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MLB, Congress Go Back and Forth Over Minor Leagues

Brock Fritz

A Major League Baseball proposal to eliminate 42 minor league teams has caught the attention of the United States Congress.

More than 100 members of Congress signed a bipartisan letter, which can be read in full on www.theday.com, Tuesday to state their opposition to MLB’s proposal to cut the number of minor league teams to 120 by 2021.

“If enacted, it would undermine the health of the minor league system that undergirds talent development and encourages fan loyalty,” states the letter, which was co-authored by Lori Trahan and David McKinley and signed by 104 members of the House of Representatives. “It would particularly be felt in areas far from a major league team or where tickets to a major league game are cost-prohibitive.”

The MLB responded directly to congress with Tuesday night’s letter from Dan Halem, the deputy commissioner and chief labor negotiator for MLB. The letter said that the 160-affiliate system is overdue for a reshuffling, which would would improve the overall product. He also stated that MLB would help run an independent “Dream League” for many of the cut franchises.

“We know for a fact that many Minor League owners — including owners in districts represented by Members of Congress who signed the letter to the Commissioner — are presently attempting to relocate their affiliates to different cities or sell them outright,” Halem’s letter said, noting that a majority of MLB owners believe there are too many minor league players, which makes compensation and conditions less than ideal. “Most of the players on the rosters of rookie, short-season, and low-A teams are there to fill rosters so the Minor League teams can stage games for their fans, not because the Major League Clubs require all of those players to develop Major League talent.”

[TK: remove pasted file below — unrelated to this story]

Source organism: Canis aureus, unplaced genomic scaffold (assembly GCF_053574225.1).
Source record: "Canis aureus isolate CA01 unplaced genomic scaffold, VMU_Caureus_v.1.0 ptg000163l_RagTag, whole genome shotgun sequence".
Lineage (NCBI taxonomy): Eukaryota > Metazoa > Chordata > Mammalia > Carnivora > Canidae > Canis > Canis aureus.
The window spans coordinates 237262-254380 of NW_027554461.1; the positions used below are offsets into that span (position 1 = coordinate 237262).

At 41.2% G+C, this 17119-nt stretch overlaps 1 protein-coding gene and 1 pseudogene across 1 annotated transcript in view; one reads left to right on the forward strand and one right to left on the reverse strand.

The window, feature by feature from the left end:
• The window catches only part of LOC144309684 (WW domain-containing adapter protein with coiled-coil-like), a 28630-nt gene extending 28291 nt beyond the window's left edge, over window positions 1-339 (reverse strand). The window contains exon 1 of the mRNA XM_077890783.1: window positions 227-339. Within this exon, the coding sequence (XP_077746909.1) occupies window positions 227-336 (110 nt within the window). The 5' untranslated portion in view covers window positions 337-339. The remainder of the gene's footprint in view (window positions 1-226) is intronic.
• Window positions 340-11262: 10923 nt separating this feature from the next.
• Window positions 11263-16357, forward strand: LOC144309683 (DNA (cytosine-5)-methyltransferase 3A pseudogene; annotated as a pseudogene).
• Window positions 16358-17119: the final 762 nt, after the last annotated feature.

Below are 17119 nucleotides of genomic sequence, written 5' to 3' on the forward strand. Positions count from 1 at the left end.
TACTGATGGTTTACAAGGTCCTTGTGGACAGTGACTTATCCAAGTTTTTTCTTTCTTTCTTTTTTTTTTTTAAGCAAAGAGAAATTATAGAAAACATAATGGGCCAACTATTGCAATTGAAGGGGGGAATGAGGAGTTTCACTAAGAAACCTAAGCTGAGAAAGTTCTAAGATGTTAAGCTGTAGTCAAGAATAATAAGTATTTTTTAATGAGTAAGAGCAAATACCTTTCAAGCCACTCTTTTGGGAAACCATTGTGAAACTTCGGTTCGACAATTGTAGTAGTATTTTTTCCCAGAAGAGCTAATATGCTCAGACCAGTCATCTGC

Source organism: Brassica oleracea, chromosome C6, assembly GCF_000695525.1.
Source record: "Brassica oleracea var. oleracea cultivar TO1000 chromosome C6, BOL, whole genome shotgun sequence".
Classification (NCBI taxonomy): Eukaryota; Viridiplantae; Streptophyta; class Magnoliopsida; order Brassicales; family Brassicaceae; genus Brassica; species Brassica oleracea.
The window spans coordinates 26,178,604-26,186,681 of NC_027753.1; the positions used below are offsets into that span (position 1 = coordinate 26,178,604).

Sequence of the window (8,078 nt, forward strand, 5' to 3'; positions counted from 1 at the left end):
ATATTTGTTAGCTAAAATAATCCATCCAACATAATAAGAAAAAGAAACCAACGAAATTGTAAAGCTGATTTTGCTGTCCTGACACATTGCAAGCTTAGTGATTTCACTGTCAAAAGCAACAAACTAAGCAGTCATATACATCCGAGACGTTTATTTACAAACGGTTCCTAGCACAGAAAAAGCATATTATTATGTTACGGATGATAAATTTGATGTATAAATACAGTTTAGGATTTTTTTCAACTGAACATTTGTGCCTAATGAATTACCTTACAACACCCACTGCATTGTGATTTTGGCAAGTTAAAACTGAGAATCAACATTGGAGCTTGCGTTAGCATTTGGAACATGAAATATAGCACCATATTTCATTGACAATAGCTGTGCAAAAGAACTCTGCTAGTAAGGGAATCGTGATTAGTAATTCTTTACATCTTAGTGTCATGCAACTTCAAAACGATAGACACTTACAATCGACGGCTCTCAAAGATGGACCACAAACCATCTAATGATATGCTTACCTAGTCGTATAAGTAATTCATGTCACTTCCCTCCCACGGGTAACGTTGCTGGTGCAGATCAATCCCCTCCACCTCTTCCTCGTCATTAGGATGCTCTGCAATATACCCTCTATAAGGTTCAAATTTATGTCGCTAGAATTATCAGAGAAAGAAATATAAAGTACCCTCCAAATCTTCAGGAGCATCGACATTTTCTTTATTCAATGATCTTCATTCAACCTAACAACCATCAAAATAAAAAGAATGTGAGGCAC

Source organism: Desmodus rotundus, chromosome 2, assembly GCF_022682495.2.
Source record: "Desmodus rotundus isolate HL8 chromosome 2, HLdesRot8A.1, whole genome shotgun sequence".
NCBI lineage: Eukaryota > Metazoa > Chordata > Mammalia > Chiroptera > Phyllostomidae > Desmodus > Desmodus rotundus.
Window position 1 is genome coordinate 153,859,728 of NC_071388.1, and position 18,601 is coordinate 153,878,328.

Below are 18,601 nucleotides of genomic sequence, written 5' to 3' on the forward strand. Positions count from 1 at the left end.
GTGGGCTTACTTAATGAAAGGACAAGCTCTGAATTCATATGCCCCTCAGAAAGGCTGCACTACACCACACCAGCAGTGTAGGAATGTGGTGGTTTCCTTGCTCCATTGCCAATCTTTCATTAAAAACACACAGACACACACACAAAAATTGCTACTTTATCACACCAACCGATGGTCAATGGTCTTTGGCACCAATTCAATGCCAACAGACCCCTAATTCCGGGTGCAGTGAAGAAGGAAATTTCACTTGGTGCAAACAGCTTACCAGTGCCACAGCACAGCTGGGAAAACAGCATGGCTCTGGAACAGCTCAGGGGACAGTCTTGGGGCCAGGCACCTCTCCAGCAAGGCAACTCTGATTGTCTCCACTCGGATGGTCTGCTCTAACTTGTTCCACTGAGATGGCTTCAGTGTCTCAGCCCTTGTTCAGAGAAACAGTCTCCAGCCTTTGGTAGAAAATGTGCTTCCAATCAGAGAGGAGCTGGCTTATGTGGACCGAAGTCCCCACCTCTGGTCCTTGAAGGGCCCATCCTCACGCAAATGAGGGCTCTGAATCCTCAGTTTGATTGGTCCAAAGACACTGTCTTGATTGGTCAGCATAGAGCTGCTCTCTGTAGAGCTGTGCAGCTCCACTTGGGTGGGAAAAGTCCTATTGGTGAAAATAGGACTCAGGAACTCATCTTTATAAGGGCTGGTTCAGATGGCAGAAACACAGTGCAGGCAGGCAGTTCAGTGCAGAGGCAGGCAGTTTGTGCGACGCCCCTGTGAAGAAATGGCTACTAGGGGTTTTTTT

MLB commissioner Rob Manfred discussed the proposal in depth Thursday, noting there are four main reasons the league is looking to cut 42 teams. According to Newsday’s Laura Albanese, those reasons are (1) inadequate facilities, (2) untenable travel created by 77 franchises moving since 1990, (3) poor pay for minor leaguers, and (4) signing players who don’t have a realistic chance of making the big leagues.

The discussion has been going on at this week’s MLB owners meetings, while it will likely continue at the Winter Meetings in December. If approved, the proposal would go into effect after the Professional Baseball Agreement expires Sept. 30, 2020.

The proposal would impact 42 teams across 22 states.

"The abandonment of Minor League clubs by Major League Baseball would devastate our communities, their bond purchasers, and other stakeholders affected by the potential loss of these clubs,” Congress’ letter said.

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